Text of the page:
This PhD Thesis Guide will guide you step-by-step through the thesis process, from your initial letter of intent to submission of the final document.
All associated forms are conveniently consolidated in the section at the end.
All associated forms are conveniently consolidated in the section at the end.
Students should register for HST.ThG during any term in which they are conducting research towards their thesis. Regardless of year in program students registered for HST.ThG in a regular term (fall or spring) must meet with their supervisor and complete the Semi-Annual PhD Student Progress Review Form to receive credit.
HST has developed these policies to help keep students on track as they progress through their PhD program. Experience shows that students make more rapid progress towards graduation when they interact regularly with a faculty committee and complete their thesis proposal by the deadline.
|Entered HST PhD program||Letter of Intent 1 due||Letter of Intent 2 due||Thesis Proposal due|
|September 2022||April 30, 2024||April 30, 2025||April 30, 2026|
|September 2021||April 30, 2023||April 30, 2024||April 30, 2025|
|September 2020||April 30, 2022||April 30, 2023||April 30, 2024|
|September 2019||April 30, 2021||April 30, 2022||April 30, 2023|
Check out these resources for finding a research lab.
Students perform doctoral thesis work under the guidance of a thesis committee consisting of at least three faculty members from Harvard and MIT (including a chair and a research supervisor) who will help guide the research. Students are encouraged to form their thesis committee early in the course of the research and in any case by the end of the third year of registration. The HST IMES Committee on Academic Programs (HICAP) approves the composition of the thesis committee via the letter of intent and the thesis proposal (described below).
The research supervisor is responsible for overseeing the student's thesis project. The research supervisor is expected to:
The research supervisor is chosen by the student and must be a faculty member of MIT* or Harvard University and needs no further approval. HICAP may approve other individuals as research supervisors on a student-by-student basis. Students are advised to request approval of non-faculty research supervisors as soon as possible. In order to avoid conflicts of interest, the research supervisor may not also be the student's academic advisor. In the event that an academic advisor becomes the research supervisor, a new academic advisor will be assigned.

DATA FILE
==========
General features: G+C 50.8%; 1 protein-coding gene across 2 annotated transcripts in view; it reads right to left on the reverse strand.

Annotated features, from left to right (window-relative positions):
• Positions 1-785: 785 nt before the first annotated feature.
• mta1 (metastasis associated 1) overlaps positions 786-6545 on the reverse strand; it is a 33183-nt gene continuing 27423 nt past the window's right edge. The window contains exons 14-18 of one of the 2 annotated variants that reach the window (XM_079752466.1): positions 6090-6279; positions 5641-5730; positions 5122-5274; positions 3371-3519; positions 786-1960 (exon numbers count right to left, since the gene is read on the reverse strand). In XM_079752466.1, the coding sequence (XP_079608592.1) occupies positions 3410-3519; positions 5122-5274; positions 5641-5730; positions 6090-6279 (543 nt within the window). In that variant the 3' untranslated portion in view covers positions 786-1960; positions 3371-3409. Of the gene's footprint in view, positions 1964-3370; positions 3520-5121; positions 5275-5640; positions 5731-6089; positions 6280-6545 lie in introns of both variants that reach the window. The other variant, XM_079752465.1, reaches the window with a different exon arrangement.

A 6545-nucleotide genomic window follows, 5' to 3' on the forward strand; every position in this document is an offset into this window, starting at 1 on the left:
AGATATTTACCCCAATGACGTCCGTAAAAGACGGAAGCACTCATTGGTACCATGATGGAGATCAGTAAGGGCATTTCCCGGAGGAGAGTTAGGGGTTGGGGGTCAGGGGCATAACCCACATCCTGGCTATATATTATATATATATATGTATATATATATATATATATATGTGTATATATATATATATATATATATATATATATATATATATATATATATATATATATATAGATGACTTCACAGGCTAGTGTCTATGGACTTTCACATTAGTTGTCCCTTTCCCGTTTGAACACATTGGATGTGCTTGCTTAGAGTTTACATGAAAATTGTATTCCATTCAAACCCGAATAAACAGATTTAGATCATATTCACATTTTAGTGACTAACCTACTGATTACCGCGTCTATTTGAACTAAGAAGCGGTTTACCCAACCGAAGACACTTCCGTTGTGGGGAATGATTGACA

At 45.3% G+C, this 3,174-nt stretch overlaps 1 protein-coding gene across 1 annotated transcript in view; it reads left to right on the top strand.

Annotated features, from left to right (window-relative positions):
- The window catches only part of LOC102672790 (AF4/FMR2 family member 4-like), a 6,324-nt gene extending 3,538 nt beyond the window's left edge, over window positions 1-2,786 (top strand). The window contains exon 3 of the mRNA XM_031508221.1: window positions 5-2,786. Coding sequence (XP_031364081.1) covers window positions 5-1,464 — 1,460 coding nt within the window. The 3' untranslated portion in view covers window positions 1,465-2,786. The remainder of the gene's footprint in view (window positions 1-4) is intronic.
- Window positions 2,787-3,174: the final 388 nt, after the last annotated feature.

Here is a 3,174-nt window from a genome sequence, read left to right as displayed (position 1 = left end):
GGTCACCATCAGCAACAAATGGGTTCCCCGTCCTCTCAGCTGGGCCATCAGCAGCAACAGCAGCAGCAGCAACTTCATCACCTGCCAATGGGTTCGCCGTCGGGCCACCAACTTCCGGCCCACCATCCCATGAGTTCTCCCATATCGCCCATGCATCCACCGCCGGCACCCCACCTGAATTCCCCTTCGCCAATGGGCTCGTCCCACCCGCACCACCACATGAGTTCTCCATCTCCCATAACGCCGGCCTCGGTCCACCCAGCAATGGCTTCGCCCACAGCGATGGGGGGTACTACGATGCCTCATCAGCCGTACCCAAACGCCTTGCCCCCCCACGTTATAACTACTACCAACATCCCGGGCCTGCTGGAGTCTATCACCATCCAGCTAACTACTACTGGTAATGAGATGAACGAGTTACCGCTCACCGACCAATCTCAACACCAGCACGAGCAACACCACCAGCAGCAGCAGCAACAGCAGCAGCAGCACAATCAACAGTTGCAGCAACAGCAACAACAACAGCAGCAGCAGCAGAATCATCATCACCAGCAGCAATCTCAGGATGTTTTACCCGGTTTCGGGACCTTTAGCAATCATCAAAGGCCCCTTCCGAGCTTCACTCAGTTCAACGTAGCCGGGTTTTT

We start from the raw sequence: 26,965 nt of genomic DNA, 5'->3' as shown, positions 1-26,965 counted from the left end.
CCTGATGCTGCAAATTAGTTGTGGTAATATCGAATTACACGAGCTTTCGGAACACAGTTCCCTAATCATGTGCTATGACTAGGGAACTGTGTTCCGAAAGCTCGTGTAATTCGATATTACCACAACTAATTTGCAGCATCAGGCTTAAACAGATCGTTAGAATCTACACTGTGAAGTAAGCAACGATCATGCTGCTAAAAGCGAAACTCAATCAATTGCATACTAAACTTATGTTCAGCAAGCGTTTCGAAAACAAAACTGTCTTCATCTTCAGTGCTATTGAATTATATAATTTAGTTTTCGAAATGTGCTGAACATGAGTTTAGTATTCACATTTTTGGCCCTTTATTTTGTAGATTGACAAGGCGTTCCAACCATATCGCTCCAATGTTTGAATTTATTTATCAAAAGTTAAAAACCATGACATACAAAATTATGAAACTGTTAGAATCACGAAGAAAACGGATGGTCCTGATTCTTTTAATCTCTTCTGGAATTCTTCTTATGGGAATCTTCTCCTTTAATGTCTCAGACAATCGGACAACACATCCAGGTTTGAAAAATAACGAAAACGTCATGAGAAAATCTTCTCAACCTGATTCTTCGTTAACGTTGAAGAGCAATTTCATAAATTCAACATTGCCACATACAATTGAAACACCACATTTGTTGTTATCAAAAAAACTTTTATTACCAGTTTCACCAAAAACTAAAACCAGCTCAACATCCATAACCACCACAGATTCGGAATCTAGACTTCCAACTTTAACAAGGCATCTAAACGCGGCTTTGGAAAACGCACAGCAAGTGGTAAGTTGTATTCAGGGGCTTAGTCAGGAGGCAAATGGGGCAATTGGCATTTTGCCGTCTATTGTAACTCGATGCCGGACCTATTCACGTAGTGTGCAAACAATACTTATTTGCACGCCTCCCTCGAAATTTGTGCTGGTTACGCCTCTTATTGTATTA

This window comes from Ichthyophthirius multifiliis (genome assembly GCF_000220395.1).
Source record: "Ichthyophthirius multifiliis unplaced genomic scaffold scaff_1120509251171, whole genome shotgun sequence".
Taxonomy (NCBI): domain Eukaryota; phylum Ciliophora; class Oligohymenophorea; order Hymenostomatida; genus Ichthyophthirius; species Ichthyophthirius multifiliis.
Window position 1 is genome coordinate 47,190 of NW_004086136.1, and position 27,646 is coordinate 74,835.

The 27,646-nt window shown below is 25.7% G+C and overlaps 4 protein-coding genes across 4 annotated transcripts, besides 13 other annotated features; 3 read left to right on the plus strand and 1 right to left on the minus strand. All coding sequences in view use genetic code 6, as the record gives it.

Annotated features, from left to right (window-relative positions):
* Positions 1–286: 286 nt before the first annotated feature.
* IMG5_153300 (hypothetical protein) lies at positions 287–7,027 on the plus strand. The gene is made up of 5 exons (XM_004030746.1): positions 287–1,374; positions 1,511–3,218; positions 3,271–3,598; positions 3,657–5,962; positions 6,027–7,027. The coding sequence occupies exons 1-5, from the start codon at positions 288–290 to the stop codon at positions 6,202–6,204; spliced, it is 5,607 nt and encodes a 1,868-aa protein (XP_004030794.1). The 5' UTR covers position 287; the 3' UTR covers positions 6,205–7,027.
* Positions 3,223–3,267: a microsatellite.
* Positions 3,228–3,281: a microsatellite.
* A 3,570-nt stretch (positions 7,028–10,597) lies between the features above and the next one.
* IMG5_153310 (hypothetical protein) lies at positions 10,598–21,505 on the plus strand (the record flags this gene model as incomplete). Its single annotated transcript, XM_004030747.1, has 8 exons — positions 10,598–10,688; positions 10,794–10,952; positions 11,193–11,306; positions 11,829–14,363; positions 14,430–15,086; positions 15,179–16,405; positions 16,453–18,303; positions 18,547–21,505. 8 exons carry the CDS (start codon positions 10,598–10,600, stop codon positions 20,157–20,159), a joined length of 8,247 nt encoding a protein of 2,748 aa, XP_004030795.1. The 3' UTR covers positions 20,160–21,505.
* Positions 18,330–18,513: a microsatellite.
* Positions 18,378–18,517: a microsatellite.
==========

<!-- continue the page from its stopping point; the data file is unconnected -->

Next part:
The student and their research supervisor must complete the Semi-Annual PhD Student Progress Review during each regular term in order to receive academic credit for research. Download Semi Annual Review Form
*MIT Senior Research Staff are considered equivalent to faculty members for the purposes of supervising research. No additional approval is required.
Each HST PhD thesis committee is headed administratively by a chair, chosen by the student in consultation with the research supervisor. The thesis committee chair is expected to:
The thesis committee chair must be well acquainted with the academic policies and procedures of the institution granting the student's degree and be familiar with the student's area of research. The research supervisor may not simultaneously serve as thesis committee chair.
For HST PhD students earning degrees through MIT, the thesis committee chair must be an MIT faculty member. A select group of HST program faculty without primary appointments at MIT have been pre-approved by HICAP to chair PhD theses awarded by HST at MIT in cases where the MIT supervisor is an MIT faculty member.**
HST PhD students earning their degree through Harvard follow thesis committee requirements set by the unit granting their degree - either the Biophysics Program or the School of Engineering and Applied Sciences (SEAS).
** List of non-MIT HST faculty approved to chair MIT thesis proposals when the research supervisor is an MIT faculty member.
In addition to the research supervisor and the thesis committee chair, the thesis committee must include one or more readers. Readers are expected to: